CrowdStrike’s 2023 Global Threat Report discovered that the number of breaches involving “cloud-conscious” threat actors tripled year-over-year. Their research also found that more attackers aspire to become access brokers. There’s been a 20% increase in the number of adversaries pursuing cloud data theft and extortion campaigns and the largest-ever increase in the number of adversaries. 

Access brokerages are one of the fastest-growing illegal businesses on the dark web. Access brokers rely on the “one-access one-auction” technique of offering bulk deals on hundreds to thousands of stolen identities and privileged-access credentials. 

By attacking industries whose businesses are time-sensitive, attackers hope to extract larger ransoms faster. Madnick’s analysis found that healthcare is a prime target. Manufacturing is another. Attackers are quick to put the new Securities and Exchange Commission ruling announced on July 26 that went into effect on December 18 to their advantage.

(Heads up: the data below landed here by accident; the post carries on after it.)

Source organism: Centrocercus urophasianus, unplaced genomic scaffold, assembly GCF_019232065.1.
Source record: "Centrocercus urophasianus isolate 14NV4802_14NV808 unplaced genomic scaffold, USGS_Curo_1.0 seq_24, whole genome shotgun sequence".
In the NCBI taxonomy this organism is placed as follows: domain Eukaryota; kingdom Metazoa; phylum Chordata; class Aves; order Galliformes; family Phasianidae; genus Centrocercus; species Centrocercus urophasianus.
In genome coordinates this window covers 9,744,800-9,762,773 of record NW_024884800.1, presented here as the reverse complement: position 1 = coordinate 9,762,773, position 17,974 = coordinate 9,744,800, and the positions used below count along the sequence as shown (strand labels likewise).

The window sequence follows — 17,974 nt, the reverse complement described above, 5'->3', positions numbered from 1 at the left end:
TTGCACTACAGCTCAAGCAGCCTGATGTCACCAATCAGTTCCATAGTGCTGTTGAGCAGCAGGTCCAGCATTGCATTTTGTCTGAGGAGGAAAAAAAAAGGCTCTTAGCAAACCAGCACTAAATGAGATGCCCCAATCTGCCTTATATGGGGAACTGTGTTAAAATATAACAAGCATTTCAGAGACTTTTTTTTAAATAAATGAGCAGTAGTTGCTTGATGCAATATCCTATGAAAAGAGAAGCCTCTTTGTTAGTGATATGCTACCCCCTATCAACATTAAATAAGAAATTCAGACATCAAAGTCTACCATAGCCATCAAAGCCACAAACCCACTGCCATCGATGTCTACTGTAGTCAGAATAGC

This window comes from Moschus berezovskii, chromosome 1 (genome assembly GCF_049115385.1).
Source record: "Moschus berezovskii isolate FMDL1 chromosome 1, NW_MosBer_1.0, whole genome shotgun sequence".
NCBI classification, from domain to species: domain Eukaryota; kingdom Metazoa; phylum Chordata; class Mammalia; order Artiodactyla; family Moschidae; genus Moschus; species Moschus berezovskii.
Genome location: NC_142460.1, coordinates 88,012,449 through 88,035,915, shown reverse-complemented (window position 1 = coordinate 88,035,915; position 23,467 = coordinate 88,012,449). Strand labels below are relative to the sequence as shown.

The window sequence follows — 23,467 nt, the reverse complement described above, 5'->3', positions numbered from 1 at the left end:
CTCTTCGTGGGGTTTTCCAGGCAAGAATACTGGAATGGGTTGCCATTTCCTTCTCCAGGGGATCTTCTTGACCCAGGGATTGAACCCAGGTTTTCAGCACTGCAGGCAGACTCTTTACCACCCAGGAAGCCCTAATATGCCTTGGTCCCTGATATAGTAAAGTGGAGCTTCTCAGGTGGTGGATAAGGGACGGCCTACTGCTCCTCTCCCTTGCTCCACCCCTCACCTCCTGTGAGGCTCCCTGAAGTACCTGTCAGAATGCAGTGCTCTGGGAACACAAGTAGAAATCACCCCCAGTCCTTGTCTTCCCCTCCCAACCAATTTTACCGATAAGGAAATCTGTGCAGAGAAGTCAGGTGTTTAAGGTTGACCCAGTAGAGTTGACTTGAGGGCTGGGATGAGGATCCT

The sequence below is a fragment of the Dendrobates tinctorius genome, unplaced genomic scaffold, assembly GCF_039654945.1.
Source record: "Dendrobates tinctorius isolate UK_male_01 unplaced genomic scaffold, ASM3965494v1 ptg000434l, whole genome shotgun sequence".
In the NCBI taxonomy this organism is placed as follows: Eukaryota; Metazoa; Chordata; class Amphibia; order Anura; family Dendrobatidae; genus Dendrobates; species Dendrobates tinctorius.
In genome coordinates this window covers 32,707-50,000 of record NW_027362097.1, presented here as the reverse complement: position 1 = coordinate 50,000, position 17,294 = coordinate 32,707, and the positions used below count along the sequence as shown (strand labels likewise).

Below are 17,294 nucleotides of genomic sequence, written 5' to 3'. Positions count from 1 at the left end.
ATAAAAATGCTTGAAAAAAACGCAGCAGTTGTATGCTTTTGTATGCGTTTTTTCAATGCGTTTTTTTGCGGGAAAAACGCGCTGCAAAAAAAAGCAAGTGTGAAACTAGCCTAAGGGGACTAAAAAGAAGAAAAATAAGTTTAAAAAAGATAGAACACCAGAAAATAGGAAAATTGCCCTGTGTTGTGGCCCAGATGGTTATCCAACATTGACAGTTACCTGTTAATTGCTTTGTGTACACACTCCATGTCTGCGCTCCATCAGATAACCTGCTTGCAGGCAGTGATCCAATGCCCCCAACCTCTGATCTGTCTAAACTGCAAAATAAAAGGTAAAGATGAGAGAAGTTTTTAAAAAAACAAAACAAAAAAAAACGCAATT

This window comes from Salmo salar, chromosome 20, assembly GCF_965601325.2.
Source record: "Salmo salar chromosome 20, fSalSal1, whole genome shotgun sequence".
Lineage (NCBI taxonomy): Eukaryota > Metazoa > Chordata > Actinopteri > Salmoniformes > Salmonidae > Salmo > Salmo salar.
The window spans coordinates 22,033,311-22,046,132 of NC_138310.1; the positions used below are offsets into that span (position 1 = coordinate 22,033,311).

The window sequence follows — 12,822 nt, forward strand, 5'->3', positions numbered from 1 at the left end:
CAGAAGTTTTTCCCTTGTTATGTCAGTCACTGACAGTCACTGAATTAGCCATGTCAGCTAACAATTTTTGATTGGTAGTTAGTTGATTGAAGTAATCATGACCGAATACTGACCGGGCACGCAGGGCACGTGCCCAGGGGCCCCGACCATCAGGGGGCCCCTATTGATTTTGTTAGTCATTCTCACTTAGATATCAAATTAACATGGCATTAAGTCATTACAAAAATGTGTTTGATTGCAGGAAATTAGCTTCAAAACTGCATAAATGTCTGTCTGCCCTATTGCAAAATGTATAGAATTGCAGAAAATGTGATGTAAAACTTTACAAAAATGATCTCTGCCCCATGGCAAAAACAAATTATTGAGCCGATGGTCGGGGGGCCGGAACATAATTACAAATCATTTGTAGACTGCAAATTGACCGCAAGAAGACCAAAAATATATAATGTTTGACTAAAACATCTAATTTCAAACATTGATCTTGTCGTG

CrowdStrike’s president, CEO, and co-founder, George Kurtz, was interviewed on CNBC this week and observed that “now with the SEC disclosure laws, we’re actually seeing the ransomware gangs, if they’re not getting paid, they’re now reporting that to the SEC. And it used to be something we call double extortion, which was they would either encrypt the data, or they would leak the data. Now, we’re looking at triple extortion because they can encrypt it, they can leak it or they can go right to the SEC. And that is the choice that they’re giving to the victims,” Kurtz said. 

Buckle up for 2024 

CISOs, CIOs and their teams are challenged with protecting the revenue-generating operations of their businesses and hardening security around new business initiatives – without becoming a roadblock to revenue growth. To excel in the role, VentureBeat believes more CISOs need to be active members of boards.

 “I’m seeing more and more CISOs joining boards. I think this is a great opportunity for everyone here [at Fal.Con] to understand what impact they can have on a company. From a career perspective, it’s great to be part of that boardroom and help them on the journey. To keep business resilient and secure,” Kurtz said during his keynote at his company’s annual event, Fal.Con. He continued, “Adding security should be a business enabler. It should be something that adds to your business resiliency, and it should be something that helps protect the productivity gains of digital transformation.”